Speaking of the great blessings that flow to the children by the power of their parents’ marriage sealing, Joseph Fielding Smith wrote:
These keys hold the power to seal husbands and wives for eternity as well as for time. They hold the power to seal children to parents, the key of adoption, by which the family organization is made intact forever. This is the power which will save the obedient from the curse in the coming of the great and dreadful day of the Lord. Through these keys the hearts of the children have turned to their fathers.[xii]
A key to rescuing our wayward children lies not only in our striving to be unified, but to be unified with respect to our covenants. Elder Russell M. Nelson wrote: “As you obey each of God’s commandments, your holiness will fortify the foundation of your fathers’ faith. When the two of you are together spiritually, one plus one is clearly greater than two.”[xiii]
Following is a story of a Nevada couple who followed this advice.
When “James” was a teenager, he set about to self-destruct in record time.”Thomas and Alyssa,” his parents, were helpless to halt or alter his determination. A bad group of friends introduced him to alcohol and later, tobacco. When he began to fail badly in school, Thomas and Alyssa tried to help him with a tutor, but James soon lost all interest. Later, he dropped out of school, and later still, when Thomas and Alyssa had laid out a simple set of rules that James would not abide, they asked him to live elsewhere. By that time, he was using and selling drugs, stealing from his parents, and having frequent run-ins with the law. At one point, James was incarcerated for a year, but when he was released he continued with his destructive behavior.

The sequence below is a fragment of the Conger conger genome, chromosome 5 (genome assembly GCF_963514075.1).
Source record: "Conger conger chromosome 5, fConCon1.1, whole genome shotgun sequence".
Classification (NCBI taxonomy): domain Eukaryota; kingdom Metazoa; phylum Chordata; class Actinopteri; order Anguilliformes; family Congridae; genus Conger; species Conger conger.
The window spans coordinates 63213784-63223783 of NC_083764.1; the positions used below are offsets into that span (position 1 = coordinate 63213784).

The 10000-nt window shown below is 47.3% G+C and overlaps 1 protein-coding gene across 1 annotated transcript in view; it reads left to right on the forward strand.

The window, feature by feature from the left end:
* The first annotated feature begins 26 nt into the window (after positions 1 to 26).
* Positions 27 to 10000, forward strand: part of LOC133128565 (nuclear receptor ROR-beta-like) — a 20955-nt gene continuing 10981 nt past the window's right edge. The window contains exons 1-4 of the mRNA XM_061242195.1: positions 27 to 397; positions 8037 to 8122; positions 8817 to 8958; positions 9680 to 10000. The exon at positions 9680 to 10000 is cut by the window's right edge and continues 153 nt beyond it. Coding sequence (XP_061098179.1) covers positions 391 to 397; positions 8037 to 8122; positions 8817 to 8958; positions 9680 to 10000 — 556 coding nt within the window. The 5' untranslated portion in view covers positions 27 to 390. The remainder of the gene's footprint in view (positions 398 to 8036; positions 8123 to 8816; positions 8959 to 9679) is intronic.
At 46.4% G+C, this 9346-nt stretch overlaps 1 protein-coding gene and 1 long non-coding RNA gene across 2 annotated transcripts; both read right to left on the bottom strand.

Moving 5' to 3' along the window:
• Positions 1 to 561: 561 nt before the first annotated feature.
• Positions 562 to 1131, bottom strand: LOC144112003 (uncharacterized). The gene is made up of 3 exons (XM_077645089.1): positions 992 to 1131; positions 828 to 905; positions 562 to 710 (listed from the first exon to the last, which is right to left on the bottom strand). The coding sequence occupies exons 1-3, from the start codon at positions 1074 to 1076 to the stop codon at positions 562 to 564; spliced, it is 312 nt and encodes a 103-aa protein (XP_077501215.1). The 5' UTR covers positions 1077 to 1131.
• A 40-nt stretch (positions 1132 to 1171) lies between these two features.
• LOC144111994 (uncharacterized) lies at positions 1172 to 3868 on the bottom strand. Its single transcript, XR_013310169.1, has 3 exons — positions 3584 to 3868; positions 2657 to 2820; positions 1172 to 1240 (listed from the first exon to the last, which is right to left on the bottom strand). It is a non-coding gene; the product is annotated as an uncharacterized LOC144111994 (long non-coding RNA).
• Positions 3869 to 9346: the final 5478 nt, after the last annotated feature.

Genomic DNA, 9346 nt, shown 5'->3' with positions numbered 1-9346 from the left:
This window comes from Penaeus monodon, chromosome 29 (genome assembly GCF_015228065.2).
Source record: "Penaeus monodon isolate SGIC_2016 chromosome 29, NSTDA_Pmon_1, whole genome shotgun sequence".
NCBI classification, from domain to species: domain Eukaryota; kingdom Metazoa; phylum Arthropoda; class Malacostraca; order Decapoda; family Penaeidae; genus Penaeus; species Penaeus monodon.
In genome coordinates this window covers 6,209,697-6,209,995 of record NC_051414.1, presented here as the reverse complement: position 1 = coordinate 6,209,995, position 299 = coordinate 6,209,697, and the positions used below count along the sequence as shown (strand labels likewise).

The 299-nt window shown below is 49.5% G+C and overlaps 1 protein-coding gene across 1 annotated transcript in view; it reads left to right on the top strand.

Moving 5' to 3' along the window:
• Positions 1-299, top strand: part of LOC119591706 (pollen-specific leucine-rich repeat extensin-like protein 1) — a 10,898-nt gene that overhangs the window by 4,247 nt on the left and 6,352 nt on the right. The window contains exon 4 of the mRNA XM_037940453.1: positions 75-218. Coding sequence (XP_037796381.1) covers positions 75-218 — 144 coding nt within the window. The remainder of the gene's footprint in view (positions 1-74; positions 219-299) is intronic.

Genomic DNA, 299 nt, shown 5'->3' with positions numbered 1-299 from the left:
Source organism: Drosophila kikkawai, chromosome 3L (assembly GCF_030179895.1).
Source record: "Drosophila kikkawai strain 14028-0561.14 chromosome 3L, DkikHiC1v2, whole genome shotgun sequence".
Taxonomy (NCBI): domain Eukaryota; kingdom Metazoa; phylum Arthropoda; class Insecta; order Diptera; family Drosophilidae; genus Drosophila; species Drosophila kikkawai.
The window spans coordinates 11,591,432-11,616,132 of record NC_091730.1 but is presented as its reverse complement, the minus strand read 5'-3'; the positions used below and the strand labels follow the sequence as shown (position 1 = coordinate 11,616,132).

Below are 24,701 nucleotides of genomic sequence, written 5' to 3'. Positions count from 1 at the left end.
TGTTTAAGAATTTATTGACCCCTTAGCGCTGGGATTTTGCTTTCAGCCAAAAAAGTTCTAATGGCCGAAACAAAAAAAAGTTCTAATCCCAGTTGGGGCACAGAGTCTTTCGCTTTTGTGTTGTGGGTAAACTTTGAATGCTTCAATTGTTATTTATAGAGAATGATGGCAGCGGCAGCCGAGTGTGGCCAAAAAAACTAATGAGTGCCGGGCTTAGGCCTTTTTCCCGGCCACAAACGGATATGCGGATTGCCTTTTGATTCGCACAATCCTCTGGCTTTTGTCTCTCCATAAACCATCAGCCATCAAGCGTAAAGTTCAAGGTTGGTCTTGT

To deal with the problem, Thomas and Alyssa did something remarkable: they pulled together as a couple. They renewed their marriage by frequent dating and trips. They increased their temple attendance, and they put more energy into their couple prayers. In the midst of one of the worst trials of their lives, they reacted by loving each other and God more.
Throughout these years of intense stress and heartbreak, Thomas and Alyssa kept in contact with James and assured him of their love for him. Thomas said, “Alyssa and I didn’t know what else to do. In the beginning, we prayed because that was all we could think to do. But over time, we discovered that parental prayer is a sort of right God gives fathers and mothers. We didn’t even know that we had such a right until we noticed our prayers being answered in miraculous ways.”